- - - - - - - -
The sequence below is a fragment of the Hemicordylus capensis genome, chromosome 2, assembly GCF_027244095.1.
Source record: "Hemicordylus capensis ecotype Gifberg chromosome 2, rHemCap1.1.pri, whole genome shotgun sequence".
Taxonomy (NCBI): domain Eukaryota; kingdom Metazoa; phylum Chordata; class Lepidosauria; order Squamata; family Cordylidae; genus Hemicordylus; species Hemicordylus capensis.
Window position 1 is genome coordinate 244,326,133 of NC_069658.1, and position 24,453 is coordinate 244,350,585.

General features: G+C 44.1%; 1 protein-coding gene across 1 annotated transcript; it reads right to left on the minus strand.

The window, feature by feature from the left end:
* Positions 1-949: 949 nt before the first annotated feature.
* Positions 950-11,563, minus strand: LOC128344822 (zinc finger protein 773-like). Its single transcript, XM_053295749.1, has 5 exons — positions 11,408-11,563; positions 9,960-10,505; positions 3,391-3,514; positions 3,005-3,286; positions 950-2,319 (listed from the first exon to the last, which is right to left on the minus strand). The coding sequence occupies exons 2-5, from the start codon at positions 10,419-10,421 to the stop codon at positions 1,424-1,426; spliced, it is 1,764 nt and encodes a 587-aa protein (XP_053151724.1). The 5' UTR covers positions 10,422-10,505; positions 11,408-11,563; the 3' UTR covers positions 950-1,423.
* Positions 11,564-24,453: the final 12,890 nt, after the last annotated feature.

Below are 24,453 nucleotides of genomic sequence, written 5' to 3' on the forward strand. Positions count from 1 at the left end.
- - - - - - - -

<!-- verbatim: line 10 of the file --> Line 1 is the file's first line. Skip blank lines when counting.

Below are 24,453 nucleotides of genomic sequence, written 5' to 3' on the forward strand. Positions count from 1 at the left end.